Here’s how to see the full ‘Worm Moon,’ first supermoon of the year tonight

caption arrowCaption
Worm supermoon to illuminate the sky this week

The last full moon of winter is slated to rise in the skies Monday night.

Dubbed the Worm Moon, the full moon became visible to East Coast stargazers about 1:48 p.m. EDT, according to NASA's SkyCal. The moon will become visible about 13 hours before its nearest point from Earth in its orbit, which is called perigee, according to Space.com.

For those in New York City, the moonrise will occur about 7:01 p.m. EDT, and the setting of the moon will occur about 8:07 a.m. Tuesday, March 10, according to Space.com. The difference in size, which will be an angular diameter, or apparent size, of 33 arcminutes across, compared with an average of 31 arcminutes, will not be visible to the naked eye. However, for those with binoculars or a telescope, the full moon will seem brighter and slightly larger the day before and after the full moon appears.

“Most people — including experienced stargazers — cannot tell the difference between a supermoon and any other full moon, because full moons are seen only once every month, and you cannot compare one to another directly,” Rick Fienberg, a spokesperson for the American Astronomical Society, previously told Newsweek.

For most observers, the moon will look full sometime after the 1:48 p.m. visibility, specifically around sunset and setting at dawn. Luca Masi, an astronomer with the Virtual Telescope Project, told Newsweek the best time to view the full moon is during the twilight hours of dawn and dusk.

caption arrowCaption
A view of the full moon over Mount Pico Sacro, just outside Santiago de Compostela, Spain.

A view of the full moon over Mount Pico Sacro, just outside Santiago de Compostela, Spain.

caption arrowCaption
A view of the full moon over Mount Pico Sacro, just outside Santiago de Compostela, Spain.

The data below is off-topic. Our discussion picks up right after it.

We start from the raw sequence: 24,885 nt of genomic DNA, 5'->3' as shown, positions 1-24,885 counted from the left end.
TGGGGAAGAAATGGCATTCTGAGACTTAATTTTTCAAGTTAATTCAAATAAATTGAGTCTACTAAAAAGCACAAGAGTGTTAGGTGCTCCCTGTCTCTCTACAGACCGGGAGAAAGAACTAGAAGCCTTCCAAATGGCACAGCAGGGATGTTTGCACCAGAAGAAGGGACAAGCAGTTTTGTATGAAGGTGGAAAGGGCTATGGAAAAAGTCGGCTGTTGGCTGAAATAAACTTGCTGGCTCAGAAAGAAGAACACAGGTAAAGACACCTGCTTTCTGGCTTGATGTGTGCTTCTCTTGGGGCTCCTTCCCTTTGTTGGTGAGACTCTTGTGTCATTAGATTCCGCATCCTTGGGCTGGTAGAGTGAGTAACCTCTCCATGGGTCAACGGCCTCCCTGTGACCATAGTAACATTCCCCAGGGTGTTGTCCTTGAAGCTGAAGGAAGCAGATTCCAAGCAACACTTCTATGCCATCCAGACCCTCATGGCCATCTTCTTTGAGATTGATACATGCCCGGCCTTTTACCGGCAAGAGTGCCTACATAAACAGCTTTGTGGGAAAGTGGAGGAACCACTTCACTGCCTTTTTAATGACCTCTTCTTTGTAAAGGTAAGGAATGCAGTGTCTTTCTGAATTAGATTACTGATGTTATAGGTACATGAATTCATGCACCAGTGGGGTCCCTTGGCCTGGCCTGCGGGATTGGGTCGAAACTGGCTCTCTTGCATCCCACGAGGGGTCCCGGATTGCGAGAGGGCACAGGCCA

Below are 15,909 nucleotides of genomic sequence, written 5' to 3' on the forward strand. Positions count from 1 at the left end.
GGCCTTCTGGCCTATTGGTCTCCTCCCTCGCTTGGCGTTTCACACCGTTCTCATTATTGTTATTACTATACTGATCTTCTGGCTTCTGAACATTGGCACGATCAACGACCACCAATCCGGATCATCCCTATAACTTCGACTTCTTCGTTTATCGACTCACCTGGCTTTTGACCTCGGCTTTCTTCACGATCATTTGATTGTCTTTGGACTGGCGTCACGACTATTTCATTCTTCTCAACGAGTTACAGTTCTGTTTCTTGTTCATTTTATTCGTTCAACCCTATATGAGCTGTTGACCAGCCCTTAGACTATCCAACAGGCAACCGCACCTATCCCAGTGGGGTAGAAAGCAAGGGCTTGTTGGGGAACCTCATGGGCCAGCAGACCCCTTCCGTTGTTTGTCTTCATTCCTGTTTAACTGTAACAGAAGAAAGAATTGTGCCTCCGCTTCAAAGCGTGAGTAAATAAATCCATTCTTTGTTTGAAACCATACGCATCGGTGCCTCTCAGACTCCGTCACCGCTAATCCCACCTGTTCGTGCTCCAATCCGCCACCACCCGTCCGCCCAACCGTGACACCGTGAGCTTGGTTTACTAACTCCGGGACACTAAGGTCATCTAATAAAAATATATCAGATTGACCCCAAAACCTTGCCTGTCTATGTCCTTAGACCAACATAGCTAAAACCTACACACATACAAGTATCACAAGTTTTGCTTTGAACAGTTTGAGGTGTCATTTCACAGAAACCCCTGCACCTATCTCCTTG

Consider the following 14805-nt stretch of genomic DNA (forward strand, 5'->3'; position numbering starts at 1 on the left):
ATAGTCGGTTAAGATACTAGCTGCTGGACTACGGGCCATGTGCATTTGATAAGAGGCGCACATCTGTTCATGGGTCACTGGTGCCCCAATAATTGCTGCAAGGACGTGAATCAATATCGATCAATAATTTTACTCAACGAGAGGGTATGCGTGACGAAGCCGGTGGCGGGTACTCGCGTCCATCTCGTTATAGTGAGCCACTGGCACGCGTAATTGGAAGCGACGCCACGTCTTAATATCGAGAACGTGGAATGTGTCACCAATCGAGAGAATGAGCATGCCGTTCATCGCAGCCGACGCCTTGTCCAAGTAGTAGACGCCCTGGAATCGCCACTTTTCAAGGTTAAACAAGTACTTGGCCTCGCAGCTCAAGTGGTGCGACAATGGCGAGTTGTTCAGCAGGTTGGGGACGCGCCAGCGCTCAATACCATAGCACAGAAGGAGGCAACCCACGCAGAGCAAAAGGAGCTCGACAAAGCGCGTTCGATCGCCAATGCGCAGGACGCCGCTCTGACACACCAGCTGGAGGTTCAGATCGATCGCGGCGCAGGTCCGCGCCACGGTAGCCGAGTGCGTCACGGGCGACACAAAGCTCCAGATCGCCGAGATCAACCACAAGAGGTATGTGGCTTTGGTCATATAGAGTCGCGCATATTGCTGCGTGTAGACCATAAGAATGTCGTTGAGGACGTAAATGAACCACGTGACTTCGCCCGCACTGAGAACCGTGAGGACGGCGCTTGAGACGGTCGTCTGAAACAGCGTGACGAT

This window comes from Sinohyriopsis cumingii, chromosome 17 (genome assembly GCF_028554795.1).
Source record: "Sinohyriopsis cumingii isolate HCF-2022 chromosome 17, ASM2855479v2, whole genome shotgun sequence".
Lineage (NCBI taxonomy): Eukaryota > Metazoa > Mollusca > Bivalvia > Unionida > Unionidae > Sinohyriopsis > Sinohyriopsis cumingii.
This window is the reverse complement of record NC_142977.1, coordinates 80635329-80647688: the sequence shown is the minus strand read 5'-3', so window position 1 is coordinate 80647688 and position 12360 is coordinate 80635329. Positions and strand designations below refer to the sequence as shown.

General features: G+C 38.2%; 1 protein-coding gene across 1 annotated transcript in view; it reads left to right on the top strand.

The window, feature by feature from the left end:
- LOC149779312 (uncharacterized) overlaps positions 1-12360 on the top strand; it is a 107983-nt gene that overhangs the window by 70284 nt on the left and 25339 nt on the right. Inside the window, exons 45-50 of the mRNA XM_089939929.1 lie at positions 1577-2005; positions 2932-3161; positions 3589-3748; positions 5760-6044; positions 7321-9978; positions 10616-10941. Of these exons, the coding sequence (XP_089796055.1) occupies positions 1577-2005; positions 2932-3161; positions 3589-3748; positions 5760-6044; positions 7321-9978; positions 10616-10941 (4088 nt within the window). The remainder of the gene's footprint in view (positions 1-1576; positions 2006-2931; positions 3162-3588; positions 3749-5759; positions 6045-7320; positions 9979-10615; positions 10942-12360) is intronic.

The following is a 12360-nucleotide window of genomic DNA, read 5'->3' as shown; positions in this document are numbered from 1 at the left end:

To see when the moon will rise and set in your location, you can view the  moonrise and moonset calculator provided by the Old Farmer's Almanac.

“During the twilight, the residual solar light scattered all around by our atmosphere allows us to admire the scenery, while the full moon rises or falls on the horizon,” Masi previously told Newsweek. “At night, the full moon is very bright, almost dazzling, compared to the darkness of the landscape.”

Why is it called a Worm Moon?

As the temperature begins to warm and the ground begins to thaw, earthworm casts appear, welcoming the return of the robins, thus the origin of March’s full moon, named the Full Worm Moon, according to the Old Farmer’s Almanac.

The more Northern Native American tribes knew this moon as the full Crow Moon, when the cawing of crows signaled the end of winter.

It was also referred to as the Full Crust Moon because the snow cover becomes crusted from falling by day and freezing at night.

The Ojibwe (or Anishinaabe) peoples called the full moon of March Ziissbaakdoke Giizas, or the Sugar Moon, as March is when the maple sap starts to run, according to the Ontario Native Literacy Project. The Cree called it the Mikisiwipisim, or the Eagle Moon.

About the Author

Editors' Picks